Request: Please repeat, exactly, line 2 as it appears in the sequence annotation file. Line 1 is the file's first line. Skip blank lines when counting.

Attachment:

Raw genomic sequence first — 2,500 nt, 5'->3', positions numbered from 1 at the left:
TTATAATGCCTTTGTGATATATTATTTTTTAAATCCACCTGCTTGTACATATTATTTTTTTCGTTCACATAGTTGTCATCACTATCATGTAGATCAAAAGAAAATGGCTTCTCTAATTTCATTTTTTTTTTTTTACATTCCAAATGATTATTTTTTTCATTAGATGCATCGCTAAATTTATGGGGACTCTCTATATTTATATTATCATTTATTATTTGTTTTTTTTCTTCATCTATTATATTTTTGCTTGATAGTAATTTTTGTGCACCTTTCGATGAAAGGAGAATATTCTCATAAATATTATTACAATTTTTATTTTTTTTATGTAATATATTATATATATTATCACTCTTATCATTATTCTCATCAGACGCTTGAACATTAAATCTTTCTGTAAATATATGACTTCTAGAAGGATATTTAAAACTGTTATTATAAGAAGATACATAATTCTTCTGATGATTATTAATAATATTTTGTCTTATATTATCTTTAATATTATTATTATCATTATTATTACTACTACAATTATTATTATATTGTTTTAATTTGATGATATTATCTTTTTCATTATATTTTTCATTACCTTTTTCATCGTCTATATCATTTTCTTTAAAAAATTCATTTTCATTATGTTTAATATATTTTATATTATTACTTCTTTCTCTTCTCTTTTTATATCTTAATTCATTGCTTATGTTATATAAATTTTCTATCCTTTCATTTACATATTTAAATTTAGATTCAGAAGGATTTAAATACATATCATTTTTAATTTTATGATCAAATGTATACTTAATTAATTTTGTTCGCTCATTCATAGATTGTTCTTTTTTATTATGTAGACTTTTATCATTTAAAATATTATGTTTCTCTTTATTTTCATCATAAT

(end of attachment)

TTATAATGCCTTTGTGATATATTATTTTTTAAATCCACCTGCTTGTACATATTATTTTTTTCGTTCACATAGTTGTCATCACTATCATGTAGATCAAAAGAAAATGGCTTCTCTAATTTCATTTTTTTTTTTTTACATTCCAAATGATTATTTTTTTCATTAGATGCATCGCTAAATTTATGGGGACTCTCTATATTTATATTATCATTTATTATTTGTTTTTTTTCTTCATCTATTATATTTTTGCTTGATAGTAATTTTTGTGCACCTTTCGATGAAAGGAGAATATTCTCATAAATATTATTACAATTTTTATTTTTTTTATGTAATATATTATATATATTATCACTCTTATCATTATTCTCATCAGACGCTTGAACATTAAATCTTTCTGTAAATATATGACTTCTAGAAGGATATTTAAAACTGTTATTATAAGAAGATACATAATTCTTCTGATGATTATTAATAATATTTTGTCTTATATTATCTTTAATATTATTATTATCATTATTATTACTACTACAATTATTATTATATTGTTTTAATTTGATGATATTATCTTTTTCATTATATTTTTCATTACCTTTTTCATCGTCTATATCATTTTCTTTAAAAAATTCATTTTCATTATGTTTAATATATTTTATATTATTACTTCTTTCTCTTCTCTTTTTATATCTTAATTCATTGCTTATGTTATATAAATTTTCTATCCTTTCATTTACATATTTAAATTTAGATTCAGAAGGATTTAAATACATATCATTTTTAATTTTATGATCAAATGTATACTTAATTAATTTTGTTCGCTCATTCATAGATTGTTCTTTTTTATTATGTAGACTTTTATCATTTAAAATATTATGTTTCTCTTTATTTTCATCATAAT